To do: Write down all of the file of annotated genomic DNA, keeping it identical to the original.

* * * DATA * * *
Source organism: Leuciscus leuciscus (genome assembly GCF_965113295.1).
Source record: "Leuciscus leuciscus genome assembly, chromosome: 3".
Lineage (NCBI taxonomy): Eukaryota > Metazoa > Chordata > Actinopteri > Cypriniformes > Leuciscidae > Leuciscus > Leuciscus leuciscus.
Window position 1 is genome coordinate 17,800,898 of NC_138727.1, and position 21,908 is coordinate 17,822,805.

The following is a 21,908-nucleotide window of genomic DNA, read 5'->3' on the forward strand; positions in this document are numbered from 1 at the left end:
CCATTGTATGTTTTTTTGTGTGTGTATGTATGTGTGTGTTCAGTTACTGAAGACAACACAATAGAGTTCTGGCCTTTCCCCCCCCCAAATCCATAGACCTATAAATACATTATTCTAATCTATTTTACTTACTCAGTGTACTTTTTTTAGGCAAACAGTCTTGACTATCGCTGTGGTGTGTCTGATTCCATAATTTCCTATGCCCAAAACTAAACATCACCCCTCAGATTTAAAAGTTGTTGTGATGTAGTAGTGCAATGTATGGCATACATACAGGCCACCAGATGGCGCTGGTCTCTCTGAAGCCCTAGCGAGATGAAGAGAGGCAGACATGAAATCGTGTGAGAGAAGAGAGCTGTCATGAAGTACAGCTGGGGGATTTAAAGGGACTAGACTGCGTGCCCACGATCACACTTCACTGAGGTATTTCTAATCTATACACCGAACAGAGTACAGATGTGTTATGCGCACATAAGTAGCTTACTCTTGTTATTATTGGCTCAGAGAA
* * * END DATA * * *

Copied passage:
Source organism: Leuciscus leuciscus (genome assembly GCF_965113295.1).
Source record: "Leuciscus leuciscus genome assembly, chromosome: 3".
Lineage (NCBI taxonomy): Eukaryota > Metazoa > Chordata > Actinopteri > Cypriniformes > Leuciscidae > Leuciscus > Leuciscus leuciscus.
Window position 1 is genome coordinate 17,800,898 of NC_138727.1, and position 21,908 is coordinate 17,822,805.

The following is a 21,908-nucleotide window of genomic DNA, read 5'->3' on the forward strand; positions in this document are numbered from 1 at the left end:
CCATTGTATGTTTTTTTGTGTGTGTATGTATGTGTGTGTTCAGTTACTGAAGACAACACAATAGAGTTCTGGCCTTTCCCCCCCCCAAATCCATAGACCTATAAATACATTATTCTAATCTATTTTACTTACTCAGTGTACTTTTTTTAGGCAAACAGTCTTGACTATCGCTGTGGTGTGTCTGATTCCATAATTTCCTATGCCCAAAACTAAACATCACCCCTCAGATTTAAAAGTTGTTGTGATGTAGTAGTGCAATGTATGGCATACATACAGGCCACCAGATGGCGCTGGTCTCTCTGAAGCCCTAGCGAGATGAAGAGAGGCAGACATGAAATCGTGTGAGAGAAGAGAGCTGTCATGAAGTACAGCTGGGGGATTTAAAGGGACTAGACTGCGTGCCCACGATCACACTTCACTGAGGTATTTCTAATCTATACACCGAACAGAGTACAGATGTGTTATGCGCACATAAGTAGCTTACTCTTGTTATTATTGGCTCAGAGAA